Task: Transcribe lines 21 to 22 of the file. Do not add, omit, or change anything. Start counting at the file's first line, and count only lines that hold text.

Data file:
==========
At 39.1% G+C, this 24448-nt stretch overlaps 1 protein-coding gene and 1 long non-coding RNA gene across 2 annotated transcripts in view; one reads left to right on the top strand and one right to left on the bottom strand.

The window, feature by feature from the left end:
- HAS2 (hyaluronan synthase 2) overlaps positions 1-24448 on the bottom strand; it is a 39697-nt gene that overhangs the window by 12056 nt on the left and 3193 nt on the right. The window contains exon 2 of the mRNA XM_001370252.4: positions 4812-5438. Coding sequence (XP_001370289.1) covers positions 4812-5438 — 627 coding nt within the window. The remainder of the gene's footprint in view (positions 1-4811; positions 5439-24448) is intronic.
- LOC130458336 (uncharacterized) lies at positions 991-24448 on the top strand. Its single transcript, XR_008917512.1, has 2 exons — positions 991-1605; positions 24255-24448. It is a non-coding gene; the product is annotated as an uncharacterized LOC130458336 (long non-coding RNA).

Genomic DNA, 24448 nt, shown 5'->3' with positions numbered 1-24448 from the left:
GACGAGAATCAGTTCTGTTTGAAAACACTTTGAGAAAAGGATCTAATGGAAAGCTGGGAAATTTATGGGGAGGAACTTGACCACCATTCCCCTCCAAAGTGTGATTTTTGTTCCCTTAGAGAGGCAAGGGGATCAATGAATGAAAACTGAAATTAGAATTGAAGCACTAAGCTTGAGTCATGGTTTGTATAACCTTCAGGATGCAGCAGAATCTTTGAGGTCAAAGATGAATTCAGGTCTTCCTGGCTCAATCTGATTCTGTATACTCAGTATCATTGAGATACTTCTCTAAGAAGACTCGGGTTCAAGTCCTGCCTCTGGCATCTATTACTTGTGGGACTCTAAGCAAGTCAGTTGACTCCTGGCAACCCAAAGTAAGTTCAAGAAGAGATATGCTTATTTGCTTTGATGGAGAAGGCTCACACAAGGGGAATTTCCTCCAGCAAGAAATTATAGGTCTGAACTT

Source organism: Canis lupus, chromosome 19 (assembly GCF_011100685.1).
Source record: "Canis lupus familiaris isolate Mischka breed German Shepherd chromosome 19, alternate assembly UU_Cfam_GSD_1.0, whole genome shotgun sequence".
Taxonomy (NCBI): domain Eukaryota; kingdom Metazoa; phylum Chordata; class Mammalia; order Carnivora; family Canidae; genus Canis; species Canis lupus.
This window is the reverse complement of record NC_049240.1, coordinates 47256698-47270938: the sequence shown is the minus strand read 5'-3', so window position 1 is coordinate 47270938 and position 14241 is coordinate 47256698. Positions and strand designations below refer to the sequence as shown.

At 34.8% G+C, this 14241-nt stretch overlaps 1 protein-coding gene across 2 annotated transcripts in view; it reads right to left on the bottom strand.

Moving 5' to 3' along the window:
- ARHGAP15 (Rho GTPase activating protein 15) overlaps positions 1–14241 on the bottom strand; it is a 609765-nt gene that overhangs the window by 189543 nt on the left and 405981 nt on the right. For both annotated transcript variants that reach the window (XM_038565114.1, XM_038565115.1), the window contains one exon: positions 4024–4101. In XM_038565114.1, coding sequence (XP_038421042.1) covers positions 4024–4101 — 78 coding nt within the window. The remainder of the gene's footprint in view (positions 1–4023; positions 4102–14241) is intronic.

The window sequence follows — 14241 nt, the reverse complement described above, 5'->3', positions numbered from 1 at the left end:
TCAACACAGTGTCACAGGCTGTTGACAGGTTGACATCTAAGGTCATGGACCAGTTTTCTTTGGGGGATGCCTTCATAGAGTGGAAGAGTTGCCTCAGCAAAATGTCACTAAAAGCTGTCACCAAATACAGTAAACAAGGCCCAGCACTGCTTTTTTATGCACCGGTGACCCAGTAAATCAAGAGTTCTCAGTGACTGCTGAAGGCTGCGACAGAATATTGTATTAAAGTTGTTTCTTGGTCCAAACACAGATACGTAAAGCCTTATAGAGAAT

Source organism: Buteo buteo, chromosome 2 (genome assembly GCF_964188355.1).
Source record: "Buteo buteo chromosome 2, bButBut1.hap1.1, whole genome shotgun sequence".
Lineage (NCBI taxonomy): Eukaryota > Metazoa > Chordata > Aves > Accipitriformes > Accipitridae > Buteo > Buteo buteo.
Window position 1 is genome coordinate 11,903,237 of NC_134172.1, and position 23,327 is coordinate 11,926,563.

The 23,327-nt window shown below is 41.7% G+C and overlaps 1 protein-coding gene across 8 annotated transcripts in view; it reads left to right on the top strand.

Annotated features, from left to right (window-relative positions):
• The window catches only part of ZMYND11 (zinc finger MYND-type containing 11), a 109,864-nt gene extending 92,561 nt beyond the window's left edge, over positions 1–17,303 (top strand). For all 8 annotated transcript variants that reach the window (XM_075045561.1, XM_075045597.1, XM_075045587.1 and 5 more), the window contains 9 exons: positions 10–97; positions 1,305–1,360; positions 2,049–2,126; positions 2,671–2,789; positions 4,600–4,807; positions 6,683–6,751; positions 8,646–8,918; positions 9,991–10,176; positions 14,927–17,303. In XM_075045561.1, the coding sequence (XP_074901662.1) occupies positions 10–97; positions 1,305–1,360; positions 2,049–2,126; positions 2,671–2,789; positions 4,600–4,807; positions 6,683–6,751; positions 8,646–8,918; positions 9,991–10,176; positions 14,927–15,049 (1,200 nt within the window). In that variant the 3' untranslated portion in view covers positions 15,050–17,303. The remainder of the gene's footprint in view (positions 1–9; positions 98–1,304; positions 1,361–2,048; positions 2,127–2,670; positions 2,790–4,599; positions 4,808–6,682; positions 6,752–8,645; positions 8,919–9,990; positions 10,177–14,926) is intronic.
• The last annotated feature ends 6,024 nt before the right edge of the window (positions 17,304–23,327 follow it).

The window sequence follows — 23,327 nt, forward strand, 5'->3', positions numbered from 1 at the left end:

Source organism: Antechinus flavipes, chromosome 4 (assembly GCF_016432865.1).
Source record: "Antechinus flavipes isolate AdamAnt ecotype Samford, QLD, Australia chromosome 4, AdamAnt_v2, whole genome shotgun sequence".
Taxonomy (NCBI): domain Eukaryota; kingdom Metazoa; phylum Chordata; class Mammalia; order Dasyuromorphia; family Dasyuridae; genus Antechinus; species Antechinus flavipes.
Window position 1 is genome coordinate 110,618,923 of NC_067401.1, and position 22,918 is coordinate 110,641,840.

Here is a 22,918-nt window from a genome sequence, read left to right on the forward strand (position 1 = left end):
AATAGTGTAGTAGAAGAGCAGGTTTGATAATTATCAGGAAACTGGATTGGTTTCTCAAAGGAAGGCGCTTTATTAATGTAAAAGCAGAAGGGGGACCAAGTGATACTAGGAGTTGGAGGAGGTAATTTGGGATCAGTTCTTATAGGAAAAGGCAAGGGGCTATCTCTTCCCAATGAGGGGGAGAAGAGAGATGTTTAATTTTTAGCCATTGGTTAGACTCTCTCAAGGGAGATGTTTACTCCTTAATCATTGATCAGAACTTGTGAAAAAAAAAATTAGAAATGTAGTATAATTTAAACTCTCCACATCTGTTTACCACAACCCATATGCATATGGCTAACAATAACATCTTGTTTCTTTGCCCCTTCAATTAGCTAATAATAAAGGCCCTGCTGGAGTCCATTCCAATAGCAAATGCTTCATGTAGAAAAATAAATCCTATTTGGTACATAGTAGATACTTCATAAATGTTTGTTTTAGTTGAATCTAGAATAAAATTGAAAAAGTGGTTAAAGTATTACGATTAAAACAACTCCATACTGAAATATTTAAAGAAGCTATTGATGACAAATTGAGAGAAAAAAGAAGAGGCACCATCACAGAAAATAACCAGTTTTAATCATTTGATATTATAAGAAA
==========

Annotated features, from left to right (window-relative positions):
• The window catches only part of ZMYND11 (zinc finger MYND-type containing 11), a 109,864-nt gene extending 92,561 nt beyond the window's left edge, over positions 1–17,303 (top strand). For all 8 annotated transcript variants that reach the window (XM_075045561.1, XM_075045597.1, XM_075045587.1 and 5 more), the window contains 9 exons: positions 10–97; positions 1,305–1,360; positions 2,049–2,126; positions 2,671–2,789; positions 4,600–4,807; positions 6,683–6,751; positions 8,646–8,918; positions 9,991–10,176; positions 14,927–17,303. In XM_075045561.1, the coding sequence (XP_074901662.1) occupies positions 10–97; positions 1,305–1,360; positions 2,049–2,126; positions 2,671–2,789; positions 4,600–4,807; positions 6,683–6,751; positions 8,646–8,918; positions 9,991–10,176; positions 14,927–15,049 (1,200 nt within the window). In that variant the 3' untranslated portion in view covers positions 15,050–17,303. The remainder of the gene's footprint in view (positions 1–9; positions 98–1,304; positions 1,361–2,048; positions 2,127–2,670; positions 2,790–4,599; positions 4,808–6,682; positions 6,752–8,645; positions 8,919–9,990; positions 10,177–14,926) is intronic.